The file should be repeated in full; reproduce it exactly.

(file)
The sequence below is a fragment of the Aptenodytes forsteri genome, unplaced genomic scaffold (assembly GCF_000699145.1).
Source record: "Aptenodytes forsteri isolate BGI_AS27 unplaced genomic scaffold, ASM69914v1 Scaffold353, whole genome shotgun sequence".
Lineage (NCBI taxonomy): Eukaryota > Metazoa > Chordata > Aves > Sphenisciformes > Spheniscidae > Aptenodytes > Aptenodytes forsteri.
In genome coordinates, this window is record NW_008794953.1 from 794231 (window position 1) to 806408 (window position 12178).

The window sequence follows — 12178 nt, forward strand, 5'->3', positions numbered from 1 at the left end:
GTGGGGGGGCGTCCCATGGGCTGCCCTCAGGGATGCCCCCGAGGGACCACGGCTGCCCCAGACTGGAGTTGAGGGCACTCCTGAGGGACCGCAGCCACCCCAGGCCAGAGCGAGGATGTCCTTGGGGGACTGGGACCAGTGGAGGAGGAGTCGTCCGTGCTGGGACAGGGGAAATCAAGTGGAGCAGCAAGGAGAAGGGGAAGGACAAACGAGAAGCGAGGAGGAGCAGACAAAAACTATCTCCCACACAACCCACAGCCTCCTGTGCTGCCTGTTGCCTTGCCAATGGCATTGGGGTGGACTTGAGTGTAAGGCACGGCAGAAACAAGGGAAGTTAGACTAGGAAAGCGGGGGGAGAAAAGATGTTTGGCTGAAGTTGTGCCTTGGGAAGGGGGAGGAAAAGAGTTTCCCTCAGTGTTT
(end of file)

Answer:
The sequence below is a fragment of the Aptenodytes forsteri genome, unplaced genomic scaffold (assembly GCF_000699145.1).
Source record: "Aptenodytes forsteri isolate BGI_AS27 unplaced genomic scaffold, ASM69914v1 Scaffold353, whole genome shotgun sequence".
Lineage (NCBI taxonomy): Eukaryota > Metazoa > Chordata > Aves > Sphenisciformes > Spheniscidae > Aptenodytes > Aptenodytes forsteri.
In genome coordinates, this window is record NW_008794953.1 from 794231 (window position 1) to 806408 (window position 12178).

The window sequence follows — 12178 nt, forward strand, 5'->3', positions numbered from 1 at the left end:
GTGGGGGGGCGTCCCATGGGCTGCCCTCAGGGATGCCCCCGAGGGACCACGGCTGCCCCAGACTGGAGTTGAGGGCACTCCTGAGGGACCGCAGCCACCCCAGGCCAGAGCGAGGATGTCCTTGGGGGACTGGGACCAGTGGAGGAGGAGTCGTCCGTGCTGGGACAGGGGAAATCAAGTGGAGCAGCAAGGAGAAGGGGAAGGACAAACGAGAAGCGAGGAGGAGCAGACAAAAACTATCTCCCACACAACCCACAGCCTCCTGTGCTGCCTGTTGCCTTGCCAATGGCATTGGGGTGGACTTGAGTGTAAGGCACGGCAGAAACAAGGGAAGTTAGACTAGGAAAGCGGGGGGAGAAAAGATGTTTGGCTGAAGTTGTGCCTTGGGAAGGGGGAGGAAAAGAGTTTCCCTCAGTGTTT